Indeed, on Tuesday, "word from the floor had Goldman Sachs putting spread orders in the pit late in the session, but it doesn't sound like they were able to trade anywhere near as much as they wanted to," Brian Henry at Benson Quinn Commodities said.

'Largest drop on record'

Wheat for May added 0.7% to $6.85 a bushel in Chicago, while the December contract gained 0.5% to $7.15 a bushel.

Of course, a main driver in wheat too was the USDA condition rating revealed overnight which showed just 35% of the winter crop in "good" or "excellent" health, down only 1 point year on year but still an unusually low reading.

"It is the worst rating in 12 years" for the time of year, according to Agritel.

It was also well down on the 62% good or excellent at which the crop entered dormancy, in late November.

"The 27% drop is the largest ever seen over winter, spurred by both severe dryness in the Great Plains and periodic bouts of winter freeze damage," said Luke Mathews at Commonwealth Bank of Australia.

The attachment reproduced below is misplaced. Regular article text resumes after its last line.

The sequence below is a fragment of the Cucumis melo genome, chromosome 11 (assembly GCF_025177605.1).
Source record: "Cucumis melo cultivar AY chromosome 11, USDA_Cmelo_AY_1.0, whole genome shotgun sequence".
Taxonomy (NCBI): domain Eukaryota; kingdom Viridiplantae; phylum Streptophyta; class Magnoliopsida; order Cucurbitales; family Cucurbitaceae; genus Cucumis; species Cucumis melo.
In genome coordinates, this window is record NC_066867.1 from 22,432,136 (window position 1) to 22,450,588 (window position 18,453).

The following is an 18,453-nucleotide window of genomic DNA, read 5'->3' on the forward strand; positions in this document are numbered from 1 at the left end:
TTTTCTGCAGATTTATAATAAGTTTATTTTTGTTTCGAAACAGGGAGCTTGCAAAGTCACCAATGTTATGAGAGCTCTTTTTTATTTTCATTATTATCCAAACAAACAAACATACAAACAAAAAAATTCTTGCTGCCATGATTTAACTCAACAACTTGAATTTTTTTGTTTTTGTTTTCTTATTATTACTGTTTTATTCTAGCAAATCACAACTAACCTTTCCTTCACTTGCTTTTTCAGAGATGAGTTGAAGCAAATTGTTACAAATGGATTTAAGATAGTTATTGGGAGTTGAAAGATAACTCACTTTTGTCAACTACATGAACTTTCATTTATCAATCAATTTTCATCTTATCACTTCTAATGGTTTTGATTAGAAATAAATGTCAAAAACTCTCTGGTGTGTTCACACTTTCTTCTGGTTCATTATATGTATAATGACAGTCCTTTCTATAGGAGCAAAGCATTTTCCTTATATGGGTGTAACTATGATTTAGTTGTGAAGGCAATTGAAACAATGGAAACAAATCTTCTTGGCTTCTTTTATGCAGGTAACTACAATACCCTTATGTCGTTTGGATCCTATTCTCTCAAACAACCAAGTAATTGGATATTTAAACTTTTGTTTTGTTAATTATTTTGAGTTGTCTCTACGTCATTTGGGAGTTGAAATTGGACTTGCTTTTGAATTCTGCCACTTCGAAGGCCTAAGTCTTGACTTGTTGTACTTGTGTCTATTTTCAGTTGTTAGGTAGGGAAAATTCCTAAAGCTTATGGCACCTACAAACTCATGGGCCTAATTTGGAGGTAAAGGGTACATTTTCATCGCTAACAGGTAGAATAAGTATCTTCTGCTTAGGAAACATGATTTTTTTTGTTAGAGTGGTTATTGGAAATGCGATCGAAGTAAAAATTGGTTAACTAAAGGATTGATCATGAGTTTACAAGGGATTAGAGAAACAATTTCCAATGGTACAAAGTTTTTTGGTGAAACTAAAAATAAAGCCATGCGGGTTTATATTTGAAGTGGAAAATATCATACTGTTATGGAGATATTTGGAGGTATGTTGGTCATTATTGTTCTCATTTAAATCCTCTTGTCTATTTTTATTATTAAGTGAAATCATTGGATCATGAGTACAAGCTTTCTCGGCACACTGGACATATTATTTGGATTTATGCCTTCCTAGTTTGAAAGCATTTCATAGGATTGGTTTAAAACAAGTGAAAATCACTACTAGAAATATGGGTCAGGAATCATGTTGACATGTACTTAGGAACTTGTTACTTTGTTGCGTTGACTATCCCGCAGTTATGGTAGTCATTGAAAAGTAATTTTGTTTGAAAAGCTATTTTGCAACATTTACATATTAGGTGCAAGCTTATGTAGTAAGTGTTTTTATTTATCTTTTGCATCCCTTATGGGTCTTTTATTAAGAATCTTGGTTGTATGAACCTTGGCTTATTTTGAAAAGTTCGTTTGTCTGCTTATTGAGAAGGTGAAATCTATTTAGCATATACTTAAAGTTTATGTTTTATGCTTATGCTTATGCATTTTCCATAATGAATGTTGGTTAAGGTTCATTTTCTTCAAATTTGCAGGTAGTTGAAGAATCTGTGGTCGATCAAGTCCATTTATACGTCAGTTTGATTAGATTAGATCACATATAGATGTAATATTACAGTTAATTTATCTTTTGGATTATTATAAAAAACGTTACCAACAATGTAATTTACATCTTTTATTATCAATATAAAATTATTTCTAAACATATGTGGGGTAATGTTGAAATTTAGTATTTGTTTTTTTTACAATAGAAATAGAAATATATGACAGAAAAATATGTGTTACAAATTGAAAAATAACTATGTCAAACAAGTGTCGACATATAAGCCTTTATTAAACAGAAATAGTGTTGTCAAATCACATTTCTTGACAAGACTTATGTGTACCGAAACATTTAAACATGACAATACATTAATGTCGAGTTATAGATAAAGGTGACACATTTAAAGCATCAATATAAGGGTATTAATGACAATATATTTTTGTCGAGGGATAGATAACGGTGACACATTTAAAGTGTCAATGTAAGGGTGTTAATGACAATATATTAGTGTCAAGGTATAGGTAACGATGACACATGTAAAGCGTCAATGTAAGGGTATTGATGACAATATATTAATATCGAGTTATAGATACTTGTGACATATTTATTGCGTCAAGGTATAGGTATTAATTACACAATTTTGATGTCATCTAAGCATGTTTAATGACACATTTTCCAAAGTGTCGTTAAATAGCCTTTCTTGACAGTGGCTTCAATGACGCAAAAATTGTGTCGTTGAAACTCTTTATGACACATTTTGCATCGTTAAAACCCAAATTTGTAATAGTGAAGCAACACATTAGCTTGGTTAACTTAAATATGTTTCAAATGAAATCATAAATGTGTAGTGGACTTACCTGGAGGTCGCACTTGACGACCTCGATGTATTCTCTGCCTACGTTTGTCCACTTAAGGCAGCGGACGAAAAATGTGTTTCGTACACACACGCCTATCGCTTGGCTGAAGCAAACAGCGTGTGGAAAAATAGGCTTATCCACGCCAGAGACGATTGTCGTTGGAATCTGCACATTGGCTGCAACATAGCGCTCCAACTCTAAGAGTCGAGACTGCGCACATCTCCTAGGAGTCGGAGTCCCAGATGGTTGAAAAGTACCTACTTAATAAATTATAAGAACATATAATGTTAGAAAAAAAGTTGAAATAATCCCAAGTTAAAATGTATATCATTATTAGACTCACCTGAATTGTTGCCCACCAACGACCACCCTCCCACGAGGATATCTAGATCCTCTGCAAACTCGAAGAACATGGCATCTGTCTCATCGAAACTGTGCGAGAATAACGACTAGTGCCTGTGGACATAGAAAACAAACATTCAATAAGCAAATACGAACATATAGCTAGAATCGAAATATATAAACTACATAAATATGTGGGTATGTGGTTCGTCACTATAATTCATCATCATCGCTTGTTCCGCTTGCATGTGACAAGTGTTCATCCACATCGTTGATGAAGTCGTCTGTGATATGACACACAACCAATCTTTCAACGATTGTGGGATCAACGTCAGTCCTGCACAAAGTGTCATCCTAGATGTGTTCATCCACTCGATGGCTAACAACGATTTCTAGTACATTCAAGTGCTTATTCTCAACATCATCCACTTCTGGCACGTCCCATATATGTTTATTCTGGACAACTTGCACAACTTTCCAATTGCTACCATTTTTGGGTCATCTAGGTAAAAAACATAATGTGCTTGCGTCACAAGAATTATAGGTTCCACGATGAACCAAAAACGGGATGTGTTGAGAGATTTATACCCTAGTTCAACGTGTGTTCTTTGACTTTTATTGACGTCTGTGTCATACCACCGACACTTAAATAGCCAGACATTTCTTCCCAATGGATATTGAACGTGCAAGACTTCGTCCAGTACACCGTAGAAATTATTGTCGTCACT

And as for rain relief ahead, "there are thoughts on both sides of the fence, as to whether or not the rains forecast for the US Plains hard red winter wheat area will actually materialise, or be enough to benefit the crop", CHS Hedging said.

'Soil temperatures too low'

For corn, there are weather concerns too, in the cold soils, in part a reflection of a cold winter, which have put paid to hopes of a timely start to Midwest sowings, although it is still early days to be getting worried about late planting.

Sure "weather conditions in the Midwest should be favourable this week, being warm and dry, allowing farmers to work on the fields", Vanessa Tan at Phillip Futures said.

"But soil temperatures in certain parts of the crop belt are too low to begin planting."